Snubbed By The US, Iraq Looks To Putin For Help

Tristyn Bloom Contributor
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Unable to wait for U.S. military assistance any longer, the Iraqi government has turned to other countries to help, the Iraqi ambassador to the U.S. said Tuesday.

While President Barack Obama announced Monday that he will send 200 combat troops to protect Americans in Baghdad, Russian jets and pilots arrived in the region on Saturday, along with trainers who will help the Iraqi military learn to fly the planes.

“The Sukhoi Su-25 is an air-ground support and anti-terrorism mission aircraft. In these difficult times, we are in great need of such aircraft,” said an Iraqi general. “With God’s help, we will be able to deploy them to support our ground forces on a mission against the Islamic State in Iraq and the Levant militants within the next 3-4 days.” (RELATED: Radical Muslims Just Declared Their Own Empire Across Much Of The Middle East)

Iraqi Prime Minister Nouri al-Maliki criticized U.S. inaction last week, saying “I’ll be frank and say that we were deluded when we signed the contract [with the US]. We should have sought to buy other jet fighters like British, French and Russian to secure the air cover for our forces; if we had air cover we would have averted what had happened.” (RELATED: Polish Foreign Minister Says US-Polish Alliance Is Bullshit)

ISIS, which now calls itself simply the Islamic State, declared its conquered territories a caliphate this weekend, under the absolute rule of Abu Bakr al-Baghdadi. The last caliphate collapsed in 1924 with the dissolution of the Ottoman Empire after the Turkish War of Independence.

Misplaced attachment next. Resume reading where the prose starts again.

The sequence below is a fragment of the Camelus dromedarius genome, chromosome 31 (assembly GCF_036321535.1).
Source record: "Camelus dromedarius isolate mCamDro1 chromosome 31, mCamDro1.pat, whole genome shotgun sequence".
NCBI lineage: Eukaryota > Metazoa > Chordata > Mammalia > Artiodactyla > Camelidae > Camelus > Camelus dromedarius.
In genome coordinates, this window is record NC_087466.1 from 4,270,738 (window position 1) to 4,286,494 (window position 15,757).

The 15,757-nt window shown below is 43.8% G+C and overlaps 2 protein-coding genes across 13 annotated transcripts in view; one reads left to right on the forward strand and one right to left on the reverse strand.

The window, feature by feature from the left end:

Iraq has also accepted help from Syria, who launched air strikes against rebels in northern Iraq last week.

Iraq’s Christians, many of whom enlisted on the U.S. side during the Iraq War, are increasingly embittered. “This is America’s fault,” said one Iraqi. “It’s the Muslims who are killing us, but this never would have happened if the West hadn’t turned our lives upside down. Maybe we’ll be able to return one day if we have proper allies.”

U.S. tensions with Maliki have been building since the crisis began, with Maliki rejecting Secretary of State John Kerry’s call for an emergency government including greater minority representation last week.

The Iraqi ambassador reiterated his request for U.S. airstrikes Tuesday, saying that “time is not on our side. … Further delay only benefits the terrorists.”

According to the United Nations, over 2,400 people have been killed in Iraq in June alone.

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